Industry

Food & Bev

Food and Beverage Companies Are Using AI to Reduce Energy Costs


Grainger Editorial Staff

Today, almost every industry is at the threshold of digital and data transformation. Businesses are using artificial intelligence, robotics, machine learning and other sophisticated technologies to boost operating efficiencies, reduce production costs, and better serve customer needs.

The food and beverage sector is no exception: By combining artificial intelligence (AI) with sensor-embedded “smart” machines, the industry can better match products to consumer preferences, reduce equipment maintenance and repair times, minimize waste and decrease plant energy expenditures. In sum, the use of AI and the Internet of Things (IoT) is boosting the industry's bottom line resulting in higher profit margins. 

Rather than looking at the production process as a series of unrelated steps, the aforementioned technologies work together to integrate manufacturing into a congruous cycle (where data from one step of the process informs others). For example, if customers love a new food that the company introduces to the market, resulting in high customer demand, this information automatically influences the company's production cycle. That is, the company’s suppliers, production personnel, logistics and distribution organizations work together to automatically ensure there is enough product on the shelves to satisfy increased customer demand.

Energy Reductions

This is all part of Industry 4.0—the synchronization between technology like AI, robotics, and IoT that enables humans to accomplish more than we could on our own. And thanks to the use of data, Industry 4.0 can play a large role in helping food companies develop automated processes to reduce energy costs.

Internet-enabled sensors embedded in food processing equipment like cutters, choppers, packers, shrink wrappers, and labeling systems can alert plant personnel to possible maintenance issues before a machine completely breaks down. The sensors measure temperature, vibration, lubrication, and moisture. An algorithm correlates these measurements to spot a brewing problem before a machine’s unexpected downtime results in the cancellation of a production run. Now, problems can be resolved without completely shutting down production. Even better, machine learning can help personnel spot problems earlier and earlier (by identifying potential precursors) so that equipment can quickly be repaired and companies can save on the energy costs that they would have incurred from shutting the plant down for repairs. 

Such costs also can be cut through the use of internet-enabled light sensors at warehouse loading docks. Anywhere that light comes through a loading dock door translates into a loss of heat and cooling, which escapes through the gaps. This is often the case when a truck is halfway through a door and the sealing curtains at the top of the trailer fail to adequately seal the area. For just a single loading dock door, this can add up to thousands of dollars in additional energy costs. The light sensors trigger an alert to warehouse personnel to address the situation.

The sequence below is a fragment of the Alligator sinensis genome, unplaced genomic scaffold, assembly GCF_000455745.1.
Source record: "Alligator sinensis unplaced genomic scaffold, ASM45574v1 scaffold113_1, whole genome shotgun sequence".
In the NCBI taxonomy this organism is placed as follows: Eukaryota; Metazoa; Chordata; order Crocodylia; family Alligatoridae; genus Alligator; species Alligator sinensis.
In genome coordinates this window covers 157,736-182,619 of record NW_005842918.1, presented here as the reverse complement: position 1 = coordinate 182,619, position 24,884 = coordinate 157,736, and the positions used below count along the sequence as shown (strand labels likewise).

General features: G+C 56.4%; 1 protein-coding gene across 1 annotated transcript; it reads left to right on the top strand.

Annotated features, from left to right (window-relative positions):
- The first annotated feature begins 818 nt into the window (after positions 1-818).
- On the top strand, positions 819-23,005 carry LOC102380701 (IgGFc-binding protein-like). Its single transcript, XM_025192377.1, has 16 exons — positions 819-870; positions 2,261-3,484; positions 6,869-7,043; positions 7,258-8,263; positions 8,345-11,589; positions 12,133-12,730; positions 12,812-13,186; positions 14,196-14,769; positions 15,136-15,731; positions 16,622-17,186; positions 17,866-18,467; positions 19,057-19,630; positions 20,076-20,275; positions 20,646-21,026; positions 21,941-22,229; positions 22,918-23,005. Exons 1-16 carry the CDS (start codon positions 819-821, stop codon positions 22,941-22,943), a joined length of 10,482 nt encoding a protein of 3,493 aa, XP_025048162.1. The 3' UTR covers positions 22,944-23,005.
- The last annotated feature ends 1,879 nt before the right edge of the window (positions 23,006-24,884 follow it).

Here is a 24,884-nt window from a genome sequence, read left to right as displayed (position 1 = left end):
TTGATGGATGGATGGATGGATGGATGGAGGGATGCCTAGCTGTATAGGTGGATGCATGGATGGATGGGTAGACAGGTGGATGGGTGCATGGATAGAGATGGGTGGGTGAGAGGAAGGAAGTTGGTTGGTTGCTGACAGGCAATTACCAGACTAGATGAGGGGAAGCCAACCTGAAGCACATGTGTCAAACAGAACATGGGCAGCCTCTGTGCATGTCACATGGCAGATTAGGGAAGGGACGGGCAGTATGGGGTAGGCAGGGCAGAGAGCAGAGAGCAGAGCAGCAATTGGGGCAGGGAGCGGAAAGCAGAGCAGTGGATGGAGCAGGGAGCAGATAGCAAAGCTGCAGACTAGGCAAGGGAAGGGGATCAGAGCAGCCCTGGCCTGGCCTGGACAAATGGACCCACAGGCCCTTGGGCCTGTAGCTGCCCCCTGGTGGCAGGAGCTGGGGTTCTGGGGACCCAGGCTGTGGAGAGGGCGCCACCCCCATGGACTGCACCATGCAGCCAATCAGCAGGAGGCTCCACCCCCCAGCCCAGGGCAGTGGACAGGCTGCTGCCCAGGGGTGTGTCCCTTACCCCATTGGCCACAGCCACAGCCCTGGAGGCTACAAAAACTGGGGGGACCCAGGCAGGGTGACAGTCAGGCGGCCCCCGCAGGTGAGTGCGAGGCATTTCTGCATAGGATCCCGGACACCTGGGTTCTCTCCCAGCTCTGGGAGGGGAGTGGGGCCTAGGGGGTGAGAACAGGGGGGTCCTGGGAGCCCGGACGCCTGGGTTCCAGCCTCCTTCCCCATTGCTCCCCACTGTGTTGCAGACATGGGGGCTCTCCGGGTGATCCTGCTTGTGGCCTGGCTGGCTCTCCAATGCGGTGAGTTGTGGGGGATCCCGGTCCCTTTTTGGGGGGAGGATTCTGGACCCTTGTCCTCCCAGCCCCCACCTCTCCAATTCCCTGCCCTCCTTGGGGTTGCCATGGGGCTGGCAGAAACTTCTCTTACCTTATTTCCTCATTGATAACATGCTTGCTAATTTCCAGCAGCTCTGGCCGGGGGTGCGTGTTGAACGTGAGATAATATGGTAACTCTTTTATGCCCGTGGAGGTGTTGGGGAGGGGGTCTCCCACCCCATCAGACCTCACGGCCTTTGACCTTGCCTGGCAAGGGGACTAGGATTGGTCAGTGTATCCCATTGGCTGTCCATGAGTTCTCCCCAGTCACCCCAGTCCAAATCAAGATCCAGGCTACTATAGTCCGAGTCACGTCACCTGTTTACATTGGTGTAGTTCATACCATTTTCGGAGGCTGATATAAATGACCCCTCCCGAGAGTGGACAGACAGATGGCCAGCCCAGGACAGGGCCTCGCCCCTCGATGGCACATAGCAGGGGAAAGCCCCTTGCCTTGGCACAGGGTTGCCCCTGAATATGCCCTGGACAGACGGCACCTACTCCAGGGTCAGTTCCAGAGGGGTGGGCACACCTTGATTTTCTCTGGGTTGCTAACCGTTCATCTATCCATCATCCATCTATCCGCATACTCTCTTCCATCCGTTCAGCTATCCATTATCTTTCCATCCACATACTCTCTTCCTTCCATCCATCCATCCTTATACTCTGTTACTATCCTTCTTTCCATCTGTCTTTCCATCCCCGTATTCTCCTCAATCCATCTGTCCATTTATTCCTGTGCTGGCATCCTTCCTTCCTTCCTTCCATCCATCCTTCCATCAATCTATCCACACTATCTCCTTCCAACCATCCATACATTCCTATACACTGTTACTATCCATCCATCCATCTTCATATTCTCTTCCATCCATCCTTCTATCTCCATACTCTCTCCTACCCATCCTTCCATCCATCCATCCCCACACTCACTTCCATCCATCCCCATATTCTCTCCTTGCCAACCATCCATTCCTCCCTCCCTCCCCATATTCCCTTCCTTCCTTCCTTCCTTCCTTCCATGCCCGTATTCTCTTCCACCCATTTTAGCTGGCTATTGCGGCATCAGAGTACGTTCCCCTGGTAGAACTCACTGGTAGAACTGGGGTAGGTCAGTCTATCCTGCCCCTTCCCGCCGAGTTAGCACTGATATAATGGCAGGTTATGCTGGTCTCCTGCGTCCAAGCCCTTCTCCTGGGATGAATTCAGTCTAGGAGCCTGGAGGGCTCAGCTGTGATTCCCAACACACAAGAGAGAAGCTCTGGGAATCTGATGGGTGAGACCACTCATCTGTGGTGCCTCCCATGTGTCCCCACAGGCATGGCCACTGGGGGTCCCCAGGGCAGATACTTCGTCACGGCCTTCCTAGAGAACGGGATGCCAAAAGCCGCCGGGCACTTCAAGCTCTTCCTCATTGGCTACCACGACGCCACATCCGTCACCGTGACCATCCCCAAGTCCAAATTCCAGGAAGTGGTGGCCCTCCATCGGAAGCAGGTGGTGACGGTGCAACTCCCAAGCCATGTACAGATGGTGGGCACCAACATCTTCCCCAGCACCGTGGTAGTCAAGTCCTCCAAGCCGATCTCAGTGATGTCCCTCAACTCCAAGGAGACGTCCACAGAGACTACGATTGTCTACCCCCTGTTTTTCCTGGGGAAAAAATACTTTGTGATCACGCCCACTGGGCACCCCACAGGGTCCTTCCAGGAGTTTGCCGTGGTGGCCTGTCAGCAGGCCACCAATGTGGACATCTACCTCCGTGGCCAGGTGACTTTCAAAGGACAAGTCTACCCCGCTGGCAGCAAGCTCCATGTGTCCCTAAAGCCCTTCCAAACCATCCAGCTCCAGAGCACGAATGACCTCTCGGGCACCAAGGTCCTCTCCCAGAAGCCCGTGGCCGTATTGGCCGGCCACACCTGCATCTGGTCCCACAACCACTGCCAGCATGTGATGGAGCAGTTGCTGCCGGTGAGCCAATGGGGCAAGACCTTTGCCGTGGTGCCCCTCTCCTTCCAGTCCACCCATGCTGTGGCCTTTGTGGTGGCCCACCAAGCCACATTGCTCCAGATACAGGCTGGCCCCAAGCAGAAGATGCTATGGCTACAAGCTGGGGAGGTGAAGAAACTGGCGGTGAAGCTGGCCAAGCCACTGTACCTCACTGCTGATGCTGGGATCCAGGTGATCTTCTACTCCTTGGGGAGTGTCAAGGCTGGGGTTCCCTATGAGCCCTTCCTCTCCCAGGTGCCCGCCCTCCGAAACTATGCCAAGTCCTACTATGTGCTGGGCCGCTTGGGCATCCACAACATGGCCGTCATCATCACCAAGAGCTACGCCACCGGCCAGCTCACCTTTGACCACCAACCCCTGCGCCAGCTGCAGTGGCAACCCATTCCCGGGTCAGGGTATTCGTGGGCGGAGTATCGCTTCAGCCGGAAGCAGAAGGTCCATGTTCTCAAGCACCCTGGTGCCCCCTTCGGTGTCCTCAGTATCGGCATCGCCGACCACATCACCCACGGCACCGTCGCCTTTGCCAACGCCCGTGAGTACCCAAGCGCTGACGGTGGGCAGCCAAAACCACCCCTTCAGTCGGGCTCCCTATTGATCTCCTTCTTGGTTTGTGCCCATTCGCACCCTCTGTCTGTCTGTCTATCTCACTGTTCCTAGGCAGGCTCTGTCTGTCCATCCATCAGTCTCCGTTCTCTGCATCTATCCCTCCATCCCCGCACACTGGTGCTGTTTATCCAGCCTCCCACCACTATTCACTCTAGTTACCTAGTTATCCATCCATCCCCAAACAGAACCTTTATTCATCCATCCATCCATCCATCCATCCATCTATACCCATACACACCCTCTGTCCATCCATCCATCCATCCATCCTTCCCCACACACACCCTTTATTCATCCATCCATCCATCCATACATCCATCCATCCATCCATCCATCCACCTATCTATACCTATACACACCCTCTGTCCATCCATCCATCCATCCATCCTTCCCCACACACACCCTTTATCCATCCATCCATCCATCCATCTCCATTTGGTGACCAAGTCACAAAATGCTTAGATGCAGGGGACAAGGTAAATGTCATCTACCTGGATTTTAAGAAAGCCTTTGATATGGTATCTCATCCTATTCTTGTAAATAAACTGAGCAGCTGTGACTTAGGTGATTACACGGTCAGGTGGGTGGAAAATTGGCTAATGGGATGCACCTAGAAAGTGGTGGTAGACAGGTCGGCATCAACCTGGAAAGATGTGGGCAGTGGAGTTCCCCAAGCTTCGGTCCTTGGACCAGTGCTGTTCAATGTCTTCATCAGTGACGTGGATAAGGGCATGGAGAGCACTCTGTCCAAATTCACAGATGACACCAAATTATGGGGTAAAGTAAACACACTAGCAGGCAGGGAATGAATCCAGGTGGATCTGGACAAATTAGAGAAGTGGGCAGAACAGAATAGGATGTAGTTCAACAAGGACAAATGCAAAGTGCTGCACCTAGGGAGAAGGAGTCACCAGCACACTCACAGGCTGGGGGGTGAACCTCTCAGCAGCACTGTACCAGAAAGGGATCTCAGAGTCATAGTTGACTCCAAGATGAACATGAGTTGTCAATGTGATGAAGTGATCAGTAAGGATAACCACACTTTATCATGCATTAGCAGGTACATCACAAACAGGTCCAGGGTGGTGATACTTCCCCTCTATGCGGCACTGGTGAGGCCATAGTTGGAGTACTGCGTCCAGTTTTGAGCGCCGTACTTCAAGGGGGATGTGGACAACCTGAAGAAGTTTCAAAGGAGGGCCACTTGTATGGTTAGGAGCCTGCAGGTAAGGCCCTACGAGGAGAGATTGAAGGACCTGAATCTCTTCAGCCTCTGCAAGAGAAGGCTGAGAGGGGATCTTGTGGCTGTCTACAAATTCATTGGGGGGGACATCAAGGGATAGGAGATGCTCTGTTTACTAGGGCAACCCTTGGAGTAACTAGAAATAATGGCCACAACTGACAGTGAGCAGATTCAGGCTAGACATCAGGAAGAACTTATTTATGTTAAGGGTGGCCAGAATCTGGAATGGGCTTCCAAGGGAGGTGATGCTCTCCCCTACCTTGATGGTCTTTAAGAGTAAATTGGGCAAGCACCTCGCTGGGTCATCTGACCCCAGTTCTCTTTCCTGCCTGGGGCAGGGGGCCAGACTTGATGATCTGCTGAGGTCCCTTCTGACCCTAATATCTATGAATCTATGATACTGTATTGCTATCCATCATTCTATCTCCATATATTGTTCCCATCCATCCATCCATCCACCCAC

Inefficient lighting of a food or beverage plant can also add up to lost dollars. However, internet-enabled motion sensors can restrict lighting in an area when they detect workers have left part or all of a facility. When motion resumes, the lights again illuminate.

Drink It In

It's not just food producers who are taking advantage of these cost-saving and efficiency-gaining opportunities. At Moosehead, a Saint John, New Brunswick, Canada-based beer company, the conveyor belt at the company’s bottling plant is embedded with sensors and data analytics software to increase throughput and reduce costs. The sensors manage the pasteurization, filling, labelling, capping and packaging of bottles as they travel along the conveyor belt’s continuous loop. Moreover, the internet-enabled sensors are linked to Moosehead’s procurement and supply chain operations to better align production with customer demand in different market regions. 

As these technologies become increasingly sophisticated, food and beverage producers anticipate additional productivity and operating improvements. Small wonder then why 94 percent of large company respondents to Deloitte’s 2018 Industry 4.0 Global Survey referred to data and digital transformation as their organization’s top strategic objective. Automation in the food industry using AI, IoT, machine learning, and predictive analytics, is crucial to competitive survival. The various cost reductions resulting from these technologies are vital to the financial health of the food and beverage industry.

Russ Banham is a Los Angeles-based financial journalist and author.

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